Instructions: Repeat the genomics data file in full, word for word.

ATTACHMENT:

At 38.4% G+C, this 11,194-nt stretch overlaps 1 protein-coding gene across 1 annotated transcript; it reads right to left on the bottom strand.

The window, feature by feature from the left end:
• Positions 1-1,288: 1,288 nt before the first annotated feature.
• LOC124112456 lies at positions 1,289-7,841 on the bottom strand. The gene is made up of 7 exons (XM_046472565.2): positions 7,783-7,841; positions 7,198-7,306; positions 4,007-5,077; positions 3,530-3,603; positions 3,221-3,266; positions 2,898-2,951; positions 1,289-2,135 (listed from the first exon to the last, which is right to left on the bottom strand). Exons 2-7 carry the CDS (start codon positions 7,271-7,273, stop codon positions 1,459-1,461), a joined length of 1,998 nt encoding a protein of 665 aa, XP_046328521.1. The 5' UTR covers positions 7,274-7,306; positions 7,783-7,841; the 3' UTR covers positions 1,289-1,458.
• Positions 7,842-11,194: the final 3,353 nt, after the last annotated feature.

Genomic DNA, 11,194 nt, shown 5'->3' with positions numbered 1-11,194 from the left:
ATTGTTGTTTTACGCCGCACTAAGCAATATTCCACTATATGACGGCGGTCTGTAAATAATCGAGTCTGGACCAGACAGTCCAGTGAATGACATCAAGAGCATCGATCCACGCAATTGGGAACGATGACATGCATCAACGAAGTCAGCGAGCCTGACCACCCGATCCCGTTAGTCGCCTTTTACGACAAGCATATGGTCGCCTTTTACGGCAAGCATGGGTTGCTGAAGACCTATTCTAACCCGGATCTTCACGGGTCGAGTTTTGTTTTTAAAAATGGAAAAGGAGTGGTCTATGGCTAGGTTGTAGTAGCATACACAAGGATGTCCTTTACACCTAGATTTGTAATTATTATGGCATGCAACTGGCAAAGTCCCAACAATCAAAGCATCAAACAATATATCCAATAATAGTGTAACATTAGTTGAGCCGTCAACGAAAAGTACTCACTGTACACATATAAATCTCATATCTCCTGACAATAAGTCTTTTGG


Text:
At 38.4% G+C, this 11,194-nt stretch overlaps 1 protein-coding gene across 1 annotated transcript; it reads right to left on the bottom strand.

The window, feature by feature from the left end:
• Positions 1-1,288: 1,288 nt before the first annotated feature.
• LOC124112456 lies at positions 1,289-7,841 on the bottom strand. The gene is made up of 7 exons (XM_046472565.2): positions 7,783-7,841; positions 7,198-7,306; positions 4,007-5,077; positions 3,530-3,603; positions 3,221-3,266; positions 2,898-2,951; positions 1,289-2,135 (listed from the first exon to the last, which is right to left on the bottom strand). Exons 2-7 carry the CDS (start codon positions 7,271-7,273, stop codon positions 1,459-1,461), a joined length of 1,998 nt encoding a protein of 665 aa, XP_046328521.1. The 5' UTR covers positions 7,274-7,306; positions 7,783-7,841; the 3' UTR covers positions 1,289-1,458.
• Positions 7,842-11,194: the final 3,353 nt, after the last annotated feature.

Genomic DNA, 11,194 nt, shown 5'->3' with positions numbered 1-11,194 from the left:
ATTGTTGTTTTACGCCGCACTAAGCAATATTCCACTATATGACGGCGGTCTGTAAATAATCGAGTCTGGACCAGACAGTCCAGTGAATGACATCAAGAGCATCGATCCACGCAATTGGGAACGATGACATGCATCAACGAAGTCAGCGAGCCTGACCACCCGATCCCGTTAGTCGCCTTTTACGACAAGCATATGGTCGCCTTTTACGGCAAGCATGGGTTGCTGAAGACCTATTCTAACCCGGATCTTCACGGGTCGAGTTTTGTTTTTAAAAATGGAAAAGGAGTGGTCTATGGCTAGGTTGTAGTAGCATACACAAGGATGTCCTTTACACCTAGATTTGTAATTATTATGGCATGCAACTGGCAAAGTCCCAACAATCAAAGCATCAAACAATATATCCAATAATAGTGTAACATTAGTTGAGCCGTCAACGAAAAGTACTCACTGTACACATATAAATCTCATATCTCCTGACAATAAGTCTTTTGG